CAMBRIDGE (AFP) - Republican lawmakers endorsed in principle the legalisation of millions of undocumented immigrants in the United States (US) on Thursday, but stopped short of backing a pathway to citizenship.
The majority party in the House of Representatives did, however, specify that it backs opportunities for young immigrants brought to the country illegally by their parents to become US citizens.
Most experts agree the Republicans' low level of support among voters of recent immigrant stock cost their candidates badly in recent elections, and the party is under pressure to reach out.
But many within the party ranks fear that passing legislation to help regularise the situation of millions of undocumented migrants could hurt them with voters from their white conservative base.
At a retreat for Republican representatives under the leadership of House Speaker John Boehner to set priorities ahead of November's mid-term elections, members drew up an outline approach.
"There will be no special path to citizenship for individuals who broke our nation's immigration laws - that would be unfair to those immigrants who have played by the rules and harmful to promoting the rule of law," said the draft, obtained by reporters.
The draft said such immigrants "could live legally and without fear in the US but only if they were willing to admit their culpability, pass rigorous background checks, pay significant fines and back taxes."
The one-page Standards of Immigration Reform is only Republican messaging document in a mid-term election year.
But it may also represent the beginning of a thaw in a contentious issue of a deeply divided Congress.
The principles call for improved border security and revamping the country's outdated visa and employment verification programmes.
But it still leaves House Republicans at odds with President Barack Obama and the US Senate.
The upper chamber last year passed a bipartisan immigration bill that included a 13-year pathway to citizenship for the more than 11 million people in the US living in the shadows.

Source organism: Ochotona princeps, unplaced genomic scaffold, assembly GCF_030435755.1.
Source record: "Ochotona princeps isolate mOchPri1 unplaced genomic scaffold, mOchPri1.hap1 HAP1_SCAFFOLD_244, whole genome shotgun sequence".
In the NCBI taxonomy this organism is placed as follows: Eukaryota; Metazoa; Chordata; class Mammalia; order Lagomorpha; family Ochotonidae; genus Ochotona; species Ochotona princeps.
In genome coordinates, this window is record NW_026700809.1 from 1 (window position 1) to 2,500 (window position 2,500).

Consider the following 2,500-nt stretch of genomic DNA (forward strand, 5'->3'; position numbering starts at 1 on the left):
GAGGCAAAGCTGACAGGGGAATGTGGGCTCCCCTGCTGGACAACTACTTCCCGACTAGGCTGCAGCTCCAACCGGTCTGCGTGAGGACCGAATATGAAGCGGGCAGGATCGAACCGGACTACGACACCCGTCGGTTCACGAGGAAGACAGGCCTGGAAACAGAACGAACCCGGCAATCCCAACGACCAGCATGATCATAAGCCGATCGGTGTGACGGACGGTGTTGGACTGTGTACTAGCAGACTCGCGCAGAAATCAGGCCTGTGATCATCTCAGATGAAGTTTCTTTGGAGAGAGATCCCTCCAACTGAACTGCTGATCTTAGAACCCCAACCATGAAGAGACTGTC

Mr Boehner assured members behind closed doors that the House would not take up "or engage in negotiations with the Senate" on that measure, but stressed that step-by-step reform was important.
"The safety and security of our nation depends on our ability to secure our border, enforce our laws, improve channels for legal entry to the country, and identify who is here illegally," Mr Boehner said.
Some lawmakers are resisting calls from Mr Boehner and senior party leaders to move on immigration, and the party must decide whether to risk an internal fight before November's congressional elections.
Mr Boehner said that new strategising on immigration as well as fiscal issues were signals that Republicans were recalibrating as the party of the "alternative", rather than just the opposition.
Mr Paul Ryan, the Republican vice-presidential candidate in 2012 who is seen as a bridge between House leadership and conservatives, underlined the reluctance to provide what many in his party have come to refer as "amnesty" for millions of immigrants.
"I do not think we should have a special path to citizenship for the undocumented immigrants," Mr Ryan said. "That's why the House has long said we're going to do it our way."
Despite the lack of a clear citizenship path, some Democrats praised the action by Mr Boehner to bring the issue to the fore.
"While these standards are certainly not everything we would agree with, they leave a real possibility that Democrats and Republicans, in both the House and Senate, can in some way come together and pass immigration reform that both sides can accept," said Mr Chuck Schumer, one of the eight senators that crafted the Senate measure.
"It is a long, hard road but the door is open." House Democrat Luis Gutierrez, who worked on an immigration bill that collapsed last year, lauded the principles' first step.
"We are now talking about how people stay and how they come legally, not how we kick out 11 million people and build a big moat around the country," he said.